Alumnus advocates for the arts
Xavier Boudreaux builds career at Kennedy Center in Washington, D.C.
Xavier Boudreaux admits he never expected to be working in arts management at one of the premier performance venues in the United States. In fact, he had interviewed for a position in the venue’s gift shop a few years earlier but decided to focus on his master’s instead.
Since 2018, the alumnus of the MSU College of Music has worked at the John F. Kennedy Center for the Performing Arts where, as a member of the Education Division, he works on the music education team. It’s a post, he said, that has transformed his life, and builds on his dream to help uplift communities through the arts.
“There are days when you’re running around and stressed,” he said. “But if you stop and look up at the chandeliers or at the bust of JFK you realize you’re part of something great.”
As the program assistant for music education, Boudreaux provides administrative and logistical support for year-round events and initiatives held at the center. Some days he’s organizing daily rehearsals for the center’s youth fellowship program with the National Symphony Orchestra; other days he’s welcoming audiences to special performances. Managing financial procurement needs, invoice payments and website updates for various music education programs fall within his purview, as does processing applications, records and correspondence for students and fellows.
“I’m constantly on the move,” he said. “I never have a problem reaching my step goal.”
Boudreaux received his bachelor of music from MSU in 2013 after studying flute and serving as a drum major for the Spartan Marching Band. Shortly after, he earned a master’s in flute performance from Syracuse University, and moved home to Fredericksburg, Virginia, to be close to his parents and begin his search for opportunities in the arts. To broaden his career possibilities, Boudreaux moved to Washington, D.C. He began a second master’s in arts management at the American University and landed a fellowship at the Kennedy Center. Within two years, he was hired into his current full-time post.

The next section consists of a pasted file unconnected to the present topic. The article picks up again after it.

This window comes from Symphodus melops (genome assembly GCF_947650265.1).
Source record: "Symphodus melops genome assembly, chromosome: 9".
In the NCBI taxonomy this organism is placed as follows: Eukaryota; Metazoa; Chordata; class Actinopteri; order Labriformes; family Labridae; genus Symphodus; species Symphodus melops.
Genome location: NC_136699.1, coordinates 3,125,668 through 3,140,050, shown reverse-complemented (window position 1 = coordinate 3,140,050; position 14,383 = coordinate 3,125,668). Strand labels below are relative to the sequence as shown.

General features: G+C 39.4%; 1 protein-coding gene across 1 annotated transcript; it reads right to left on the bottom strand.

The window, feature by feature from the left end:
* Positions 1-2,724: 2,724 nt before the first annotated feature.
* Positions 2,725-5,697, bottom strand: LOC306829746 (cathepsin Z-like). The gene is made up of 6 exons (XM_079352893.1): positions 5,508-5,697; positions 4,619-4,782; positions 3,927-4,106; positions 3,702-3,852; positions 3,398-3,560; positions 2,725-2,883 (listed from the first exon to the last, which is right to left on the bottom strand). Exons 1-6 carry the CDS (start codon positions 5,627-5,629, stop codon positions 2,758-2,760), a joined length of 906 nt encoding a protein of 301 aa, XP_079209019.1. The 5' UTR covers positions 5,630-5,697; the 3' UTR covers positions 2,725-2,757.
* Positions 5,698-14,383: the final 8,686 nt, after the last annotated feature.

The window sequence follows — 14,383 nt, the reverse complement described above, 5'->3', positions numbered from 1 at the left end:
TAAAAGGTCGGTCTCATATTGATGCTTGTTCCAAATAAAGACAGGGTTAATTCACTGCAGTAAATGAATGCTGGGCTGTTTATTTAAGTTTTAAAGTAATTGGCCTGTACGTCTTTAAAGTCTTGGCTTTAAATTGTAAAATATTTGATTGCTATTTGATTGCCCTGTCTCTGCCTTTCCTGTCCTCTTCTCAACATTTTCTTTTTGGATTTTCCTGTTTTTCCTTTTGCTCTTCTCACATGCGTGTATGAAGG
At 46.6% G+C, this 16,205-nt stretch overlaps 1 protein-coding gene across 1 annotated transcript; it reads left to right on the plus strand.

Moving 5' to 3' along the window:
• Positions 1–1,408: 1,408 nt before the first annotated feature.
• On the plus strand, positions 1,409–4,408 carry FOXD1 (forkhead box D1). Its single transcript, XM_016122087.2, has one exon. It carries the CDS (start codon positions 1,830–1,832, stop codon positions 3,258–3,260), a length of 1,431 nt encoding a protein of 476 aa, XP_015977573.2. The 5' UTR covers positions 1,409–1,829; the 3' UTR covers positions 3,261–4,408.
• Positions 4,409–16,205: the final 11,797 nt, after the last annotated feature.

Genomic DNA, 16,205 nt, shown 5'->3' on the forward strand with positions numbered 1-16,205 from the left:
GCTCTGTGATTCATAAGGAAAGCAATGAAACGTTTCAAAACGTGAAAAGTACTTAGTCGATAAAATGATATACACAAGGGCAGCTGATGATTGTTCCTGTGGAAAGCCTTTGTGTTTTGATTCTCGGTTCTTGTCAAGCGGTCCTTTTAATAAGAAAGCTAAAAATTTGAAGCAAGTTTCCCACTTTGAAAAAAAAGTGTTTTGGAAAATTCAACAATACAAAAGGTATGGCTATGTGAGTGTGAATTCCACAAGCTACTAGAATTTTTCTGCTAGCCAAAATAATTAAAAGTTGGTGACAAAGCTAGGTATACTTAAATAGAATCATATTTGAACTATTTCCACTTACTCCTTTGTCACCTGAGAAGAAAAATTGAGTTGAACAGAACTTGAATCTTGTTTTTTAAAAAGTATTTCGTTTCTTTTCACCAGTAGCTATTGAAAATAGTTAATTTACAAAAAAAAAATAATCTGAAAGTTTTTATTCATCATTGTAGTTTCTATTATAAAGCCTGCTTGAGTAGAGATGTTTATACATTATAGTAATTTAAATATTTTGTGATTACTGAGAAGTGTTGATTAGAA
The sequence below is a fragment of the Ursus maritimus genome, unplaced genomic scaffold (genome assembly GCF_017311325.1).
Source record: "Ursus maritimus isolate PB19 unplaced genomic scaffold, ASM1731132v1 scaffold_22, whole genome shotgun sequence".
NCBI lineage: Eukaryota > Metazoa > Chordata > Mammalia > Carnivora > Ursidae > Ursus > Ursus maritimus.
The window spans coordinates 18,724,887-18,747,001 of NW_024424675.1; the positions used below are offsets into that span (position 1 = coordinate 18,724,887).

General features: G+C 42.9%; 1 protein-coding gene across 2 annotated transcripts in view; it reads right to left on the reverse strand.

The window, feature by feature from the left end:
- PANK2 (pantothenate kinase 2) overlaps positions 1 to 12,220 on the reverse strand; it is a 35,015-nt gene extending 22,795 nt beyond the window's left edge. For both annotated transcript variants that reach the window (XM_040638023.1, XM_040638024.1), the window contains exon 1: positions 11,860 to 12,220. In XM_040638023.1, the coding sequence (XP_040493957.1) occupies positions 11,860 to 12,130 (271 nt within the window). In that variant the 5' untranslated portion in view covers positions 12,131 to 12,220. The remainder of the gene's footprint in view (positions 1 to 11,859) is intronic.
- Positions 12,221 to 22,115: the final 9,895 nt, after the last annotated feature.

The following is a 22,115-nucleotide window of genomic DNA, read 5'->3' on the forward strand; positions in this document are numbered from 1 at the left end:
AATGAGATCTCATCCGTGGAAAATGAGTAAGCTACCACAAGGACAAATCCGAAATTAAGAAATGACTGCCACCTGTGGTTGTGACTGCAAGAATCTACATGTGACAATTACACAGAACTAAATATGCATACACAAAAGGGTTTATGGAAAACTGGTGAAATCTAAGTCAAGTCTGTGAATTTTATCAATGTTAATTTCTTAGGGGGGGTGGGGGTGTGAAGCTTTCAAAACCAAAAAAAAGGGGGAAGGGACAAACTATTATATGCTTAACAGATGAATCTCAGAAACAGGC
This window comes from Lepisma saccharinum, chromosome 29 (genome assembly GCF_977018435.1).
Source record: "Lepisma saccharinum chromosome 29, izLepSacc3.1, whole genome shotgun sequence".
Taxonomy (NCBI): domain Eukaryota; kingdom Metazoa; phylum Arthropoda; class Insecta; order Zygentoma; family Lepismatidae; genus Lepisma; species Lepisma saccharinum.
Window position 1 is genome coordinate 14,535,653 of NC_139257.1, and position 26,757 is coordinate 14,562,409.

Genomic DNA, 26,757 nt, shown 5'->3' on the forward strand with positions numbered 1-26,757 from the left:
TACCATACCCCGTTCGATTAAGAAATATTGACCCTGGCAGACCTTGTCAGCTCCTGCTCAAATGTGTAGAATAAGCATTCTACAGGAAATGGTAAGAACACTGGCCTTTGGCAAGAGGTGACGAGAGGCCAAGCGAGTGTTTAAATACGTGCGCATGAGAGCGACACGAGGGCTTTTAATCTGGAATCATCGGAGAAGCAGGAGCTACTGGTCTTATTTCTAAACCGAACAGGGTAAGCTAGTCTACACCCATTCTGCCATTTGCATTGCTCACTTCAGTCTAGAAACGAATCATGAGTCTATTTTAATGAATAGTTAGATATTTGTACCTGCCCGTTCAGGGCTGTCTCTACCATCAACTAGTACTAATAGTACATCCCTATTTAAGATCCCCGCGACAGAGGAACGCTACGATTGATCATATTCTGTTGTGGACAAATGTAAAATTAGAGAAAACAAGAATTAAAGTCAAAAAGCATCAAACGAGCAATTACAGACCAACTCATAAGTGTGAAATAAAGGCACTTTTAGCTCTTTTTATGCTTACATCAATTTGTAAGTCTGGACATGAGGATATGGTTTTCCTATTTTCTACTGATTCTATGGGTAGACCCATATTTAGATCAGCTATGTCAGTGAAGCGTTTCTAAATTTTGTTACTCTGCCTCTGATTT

“I got to a point where I had so many experiences artistically and in leadership that I knew I wanted to combine them into something,” he said. “Having that drive for excellence from MSU helped shape my education and career.”
MSU Professor of Flute Richard Sherman said he never doubted that Boudreaux’s discipline, aptitude and genuine warmth toward others would help him find his way toward a successful career.
“Xavier is an example of what it means to love music,” said Sherman. “He never took anything for granted. He was proud of being a Spartan. He shows how vision and hard work can take you far.”
Boudreaux said he will continue to build experiences in arts management, and to aspire to a long, fulfilling career centered on music education programs.
“And of course, I still play and practice my flute,” he said. “There are a lot of great local and regional orchestras in this area, and I’m always looking for opportunities to play.”